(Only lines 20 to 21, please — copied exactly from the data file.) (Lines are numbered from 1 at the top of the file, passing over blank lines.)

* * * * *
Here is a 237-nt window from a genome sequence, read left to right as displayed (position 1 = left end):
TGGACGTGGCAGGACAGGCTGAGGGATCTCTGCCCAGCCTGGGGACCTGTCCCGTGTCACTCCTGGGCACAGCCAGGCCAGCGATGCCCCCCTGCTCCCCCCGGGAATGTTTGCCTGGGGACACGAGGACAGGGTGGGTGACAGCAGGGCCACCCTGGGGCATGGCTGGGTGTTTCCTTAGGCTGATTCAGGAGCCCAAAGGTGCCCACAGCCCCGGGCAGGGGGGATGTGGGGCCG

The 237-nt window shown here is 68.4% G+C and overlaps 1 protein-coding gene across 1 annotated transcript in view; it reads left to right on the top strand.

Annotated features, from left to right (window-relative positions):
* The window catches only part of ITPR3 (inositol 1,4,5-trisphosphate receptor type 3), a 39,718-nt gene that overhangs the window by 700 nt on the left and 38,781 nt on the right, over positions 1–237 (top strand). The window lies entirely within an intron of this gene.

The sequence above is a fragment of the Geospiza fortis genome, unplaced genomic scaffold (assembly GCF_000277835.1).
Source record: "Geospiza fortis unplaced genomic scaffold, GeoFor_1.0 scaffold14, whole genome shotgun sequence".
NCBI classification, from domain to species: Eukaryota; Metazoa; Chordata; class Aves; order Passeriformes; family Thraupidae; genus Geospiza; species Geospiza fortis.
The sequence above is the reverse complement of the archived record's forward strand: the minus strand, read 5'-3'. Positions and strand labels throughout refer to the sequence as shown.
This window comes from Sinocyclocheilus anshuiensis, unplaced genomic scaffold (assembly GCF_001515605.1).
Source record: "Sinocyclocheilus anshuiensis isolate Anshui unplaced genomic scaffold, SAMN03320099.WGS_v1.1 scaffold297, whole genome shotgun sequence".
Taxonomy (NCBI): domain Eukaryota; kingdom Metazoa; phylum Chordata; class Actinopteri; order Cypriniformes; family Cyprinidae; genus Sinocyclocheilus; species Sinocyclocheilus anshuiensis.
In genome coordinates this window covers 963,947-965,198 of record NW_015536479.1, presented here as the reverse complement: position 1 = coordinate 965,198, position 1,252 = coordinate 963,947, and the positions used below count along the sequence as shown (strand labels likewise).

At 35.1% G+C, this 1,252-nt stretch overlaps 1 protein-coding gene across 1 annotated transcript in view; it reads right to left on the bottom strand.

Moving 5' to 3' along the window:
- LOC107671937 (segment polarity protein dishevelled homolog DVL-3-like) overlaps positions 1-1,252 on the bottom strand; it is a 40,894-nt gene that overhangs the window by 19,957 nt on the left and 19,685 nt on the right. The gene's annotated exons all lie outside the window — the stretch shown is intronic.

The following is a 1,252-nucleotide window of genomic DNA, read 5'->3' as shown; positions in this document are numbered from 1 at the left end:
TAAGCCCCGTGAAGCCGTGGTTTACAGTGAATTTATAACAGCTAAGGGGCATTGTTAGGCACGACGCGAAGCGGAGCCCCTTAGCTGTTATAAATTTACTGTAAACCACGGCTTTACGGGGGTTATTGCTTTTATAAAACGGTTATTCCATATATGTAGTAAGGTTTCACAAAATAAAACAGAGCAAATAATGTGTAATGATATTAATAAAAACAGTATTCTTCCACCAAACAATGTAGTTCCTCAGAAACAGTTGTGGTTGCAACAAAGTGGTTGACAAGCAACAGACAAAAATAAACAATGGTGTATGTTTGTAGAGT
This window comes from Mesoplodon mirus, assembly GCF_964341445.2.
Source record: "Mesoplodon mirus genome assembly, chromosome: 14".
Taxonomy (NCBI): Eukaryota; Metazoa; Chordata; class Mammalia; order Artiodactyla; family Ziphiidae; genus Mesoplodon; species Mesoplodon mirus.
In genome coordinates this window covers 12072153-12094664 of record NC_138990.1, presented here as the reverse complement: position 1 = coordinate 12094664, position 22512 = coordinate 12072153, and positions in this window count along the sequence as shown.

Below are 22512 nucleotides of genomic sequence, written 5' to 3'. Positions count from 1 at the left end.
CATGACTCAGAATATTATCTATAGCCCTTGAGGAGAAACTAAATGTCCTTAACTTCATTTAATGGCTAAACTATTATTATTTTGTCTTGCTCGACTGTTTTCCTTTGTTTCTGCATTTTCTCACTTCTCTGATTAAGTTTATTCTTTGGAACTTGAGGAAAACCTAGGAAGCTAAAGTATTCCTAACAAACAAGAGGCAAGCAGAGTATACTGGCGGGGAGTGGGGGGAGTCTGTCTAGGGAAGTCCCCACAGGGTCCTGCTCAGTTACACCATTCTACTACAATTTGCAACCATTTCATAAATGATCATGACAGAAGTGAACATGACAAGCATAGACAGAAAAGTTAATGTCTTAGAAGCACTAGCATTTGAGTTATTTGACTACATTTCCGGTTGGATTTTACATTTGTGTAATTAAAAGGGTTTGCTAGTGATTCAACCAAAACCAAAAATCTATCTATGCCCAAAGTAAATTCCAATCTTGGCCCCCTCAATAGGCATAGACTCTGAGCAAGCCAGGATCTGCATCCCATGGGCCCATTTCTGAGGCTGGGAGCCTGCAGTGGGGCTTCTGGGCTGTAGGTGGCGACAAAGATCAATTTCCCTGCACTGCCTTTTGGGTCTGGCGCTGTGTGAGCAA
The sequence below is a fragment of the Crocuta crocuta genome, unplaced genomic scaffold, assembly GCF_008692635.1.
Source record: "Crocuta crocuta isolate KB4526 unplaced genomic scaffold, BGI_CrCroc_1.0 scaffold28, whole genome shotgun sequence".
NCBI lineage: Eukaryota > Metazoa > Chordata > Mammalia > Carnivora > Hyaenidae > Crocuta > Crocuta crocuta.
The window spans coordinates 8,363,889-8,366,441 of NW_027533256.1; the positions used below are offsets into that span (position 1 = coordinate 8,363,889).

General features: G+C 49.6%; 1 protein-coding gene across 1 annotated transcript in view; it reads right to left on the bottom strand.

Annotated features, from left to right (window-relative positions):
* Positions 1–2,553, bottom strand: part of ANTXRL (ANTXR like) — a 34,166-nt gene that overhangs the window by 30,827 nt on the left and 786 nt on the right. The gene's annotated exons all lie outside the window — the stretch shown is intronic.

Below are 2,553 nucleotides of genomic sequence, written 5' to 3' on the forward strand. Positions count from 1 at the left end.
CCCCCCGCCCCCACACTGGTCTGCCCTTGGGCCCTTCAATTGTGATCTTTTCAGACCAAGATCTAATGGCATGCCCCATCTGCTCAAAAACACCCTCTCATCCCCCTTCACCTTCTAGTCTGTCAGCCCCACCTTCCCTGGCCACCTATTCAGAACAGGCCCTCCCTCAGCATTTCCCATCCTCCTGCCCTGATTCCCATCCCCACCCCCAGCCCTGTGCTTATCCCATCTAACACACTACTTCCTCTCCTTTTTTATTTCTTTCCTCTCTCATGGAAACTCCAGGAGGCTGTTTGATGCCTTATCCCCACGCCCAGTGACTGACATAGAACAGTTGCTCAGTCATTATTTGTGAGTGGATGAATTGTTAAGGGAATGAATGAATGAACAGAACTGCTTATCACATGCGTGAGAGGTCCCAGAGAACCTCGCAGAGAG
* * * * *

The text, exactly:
Source record: "Mesoplodon mirus genome assembly, chromosome: 14".
Taxonomy (NCBI): Eukaryota; Metazoa; Chordata; class Mammalia; order Artiodactyla; family Ziphiidae; genus Mesoplodon; species Mesoplodon mirus.